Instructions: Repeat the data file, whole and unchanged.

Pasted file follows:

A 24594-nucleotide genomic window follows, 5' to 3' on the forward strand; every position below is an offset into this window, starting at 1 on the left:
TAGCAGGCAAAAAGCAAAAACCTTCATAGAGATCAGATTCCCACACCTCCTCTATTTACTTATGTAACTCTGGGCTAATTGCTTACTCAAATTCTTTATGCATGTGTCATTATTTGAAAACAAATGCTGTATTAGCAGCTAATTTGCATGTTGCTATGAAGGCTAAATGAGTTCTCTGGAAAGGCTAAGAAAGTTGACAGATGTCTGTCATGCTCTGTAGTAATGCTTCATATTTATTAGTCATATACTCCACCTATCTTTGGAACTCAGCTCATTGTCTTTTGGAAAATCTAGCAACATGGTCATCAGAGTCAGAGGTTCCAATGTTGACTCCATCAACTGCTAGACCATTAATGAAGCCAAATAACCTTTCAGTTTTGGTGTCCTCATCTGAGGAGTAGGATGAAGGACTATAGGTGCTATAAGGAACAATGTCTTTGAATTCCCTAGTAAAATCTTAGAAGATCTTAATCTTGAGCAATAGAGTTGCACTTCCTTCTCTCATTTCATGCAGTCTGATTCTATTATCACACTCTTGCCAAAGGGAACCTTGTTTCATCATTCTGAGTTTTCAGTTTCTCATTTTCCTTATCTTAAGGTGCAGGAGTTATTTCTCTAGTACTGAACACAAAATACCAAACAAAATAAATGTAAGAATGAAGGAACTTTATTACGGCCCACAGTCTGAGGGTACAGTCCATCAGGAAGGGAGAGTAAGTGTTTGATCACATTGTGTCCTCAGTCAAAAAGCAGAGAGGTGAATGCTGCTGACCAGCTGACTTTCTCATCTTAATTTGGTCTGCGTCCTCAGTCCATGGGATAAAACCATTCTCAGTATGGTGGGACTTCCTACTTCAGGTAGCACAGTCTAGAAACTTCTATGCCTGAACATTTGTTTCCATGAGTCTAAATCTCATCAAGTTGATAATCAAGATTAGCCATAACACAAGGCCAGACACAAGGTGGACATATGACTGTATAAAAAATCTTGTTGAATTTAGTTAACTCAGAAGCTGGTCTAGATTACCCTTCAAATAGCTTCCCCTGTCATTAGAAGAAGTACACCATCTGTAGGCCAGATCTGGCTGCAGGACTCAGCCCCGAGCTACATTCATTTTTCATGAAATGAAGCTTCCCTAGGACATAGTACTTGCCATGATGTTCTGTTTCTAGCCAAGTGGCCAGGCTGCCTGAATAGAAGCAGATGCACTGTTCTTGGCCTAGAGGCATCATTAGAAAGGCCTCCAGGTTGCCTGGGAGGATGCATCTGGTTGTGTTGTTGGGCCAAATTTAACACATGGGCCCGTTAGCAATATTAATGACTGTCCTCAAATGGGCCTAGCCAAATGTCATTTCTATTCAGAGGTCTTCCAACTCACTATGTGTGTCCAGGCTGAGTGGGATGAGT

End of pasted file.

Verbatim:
A 24594-nucleotide genomic window follows, 5' to 3' on the forward strand; every position below is an offset into this window, starting at 1 on the left:
TAGCAGGCAAAAAGCAAAAACCTTCATAGAGATCAGATTCCCACACCTCCTCTATTTACTTATGTAACTCTGGGCTAATTGCTTACTCAAATTCTTTATGCATGTGTCATTATTTGAAAACAAATGCTGTATTAGCAGCTAATTTGCATGTTGCTATGAAGGCTAAATGAGTTCTCTGGAAAGGCTAAGAAAGTTGACAGATGTCTGTCATGCTCTGTAGTAATGCTTCATATTTATTAGTCATATACTCCACCTATCTTTGGAACTCAGCTCATTGTCTTTTGGAAAATCTAGCAACATGGTCATCAGAGTCAGAGGTTCCAATGTTGACTCCATCAACTGCTAGACCATTAATGAAGCCAAATAACCTTTCAGTTTTGGTGTCCTCATCTGAGGAGTAGGATGAAGGACTATAGGTGCTATAAGGAACAATGTCTTTGAATTCCCTAGTAAAATCTTAGAAGATCTTAATCTTGAGCAATAGAGTTGCACTTCCTTCTCTCATTTCATGCAGTCTGATTCTATTATCACACTCTTGCCAAAGGGAACCTTGTTTCATCATTCTGAGTTTTCAGTTTCTCATTTTCCTTATCTTAAGGTGCAGGAGTTATTTCTCTAGTACTGAACACAAAATACCAAACAAAATAAATGTAAGAATGAAGGAACTTTATTACGGCCCACAGTCTGAGGGTACAGTCCATCAGGAAGGGAGAGTAAGTGTTTGATCACATTGTGTCCTCAGTCAAAAAGCAGAGAGGTGAATGCTGCTGACCAGCTGACTTTCTCATCTTAATTTGGTCTGCGTCCTCAGTCCATGGGATAAAACCATTCTCAGTATGGTGGGACTTCCTACTTCAGGTAGCACAGTCTAGAAACTTCTATGCCTGAACATTTGTTTCCATGAGTCTAAATCTCATCAAGTTGATAATCAAGATTAGCCATAACACAAGGCCAGACACAAGGTGGACATATGACTGTATAAAAAATCTTGTTGAATTTAGTTAACTCAGAAGCTGGTCTAGATTACCCTTCAAATAGCTTCCCCTGTCATTAGAAGAAGTACACCATCTGTAGGCCAGATCTGGCTGCAGGACTCAGCCCCGAGCTACATTCATTTTTCATGAAATGAAGCTTCCCTAGGACATAGTACTTGCCATGATGTTCTGTTTCTAGCCAAGTGGCCAGGCTGCCTGAATAGAAGCAGATGCACTGTTCTTGGCCTAGAGGCATCATTAGAAAGGCCTCCAGGTTGCCTGGGAGGATGCATCTGGTTGTGTTGTTGGGCCAAATTTAACACATGGGCCCGTTAGCAATATTAATGACTGTCCTCAAATGGGCCTAGCCAAATGTCATTTCTATTCAGAGGTCTTCCAACTCACTATGTGTGTCCAGGCTGAGTGGGATGAGT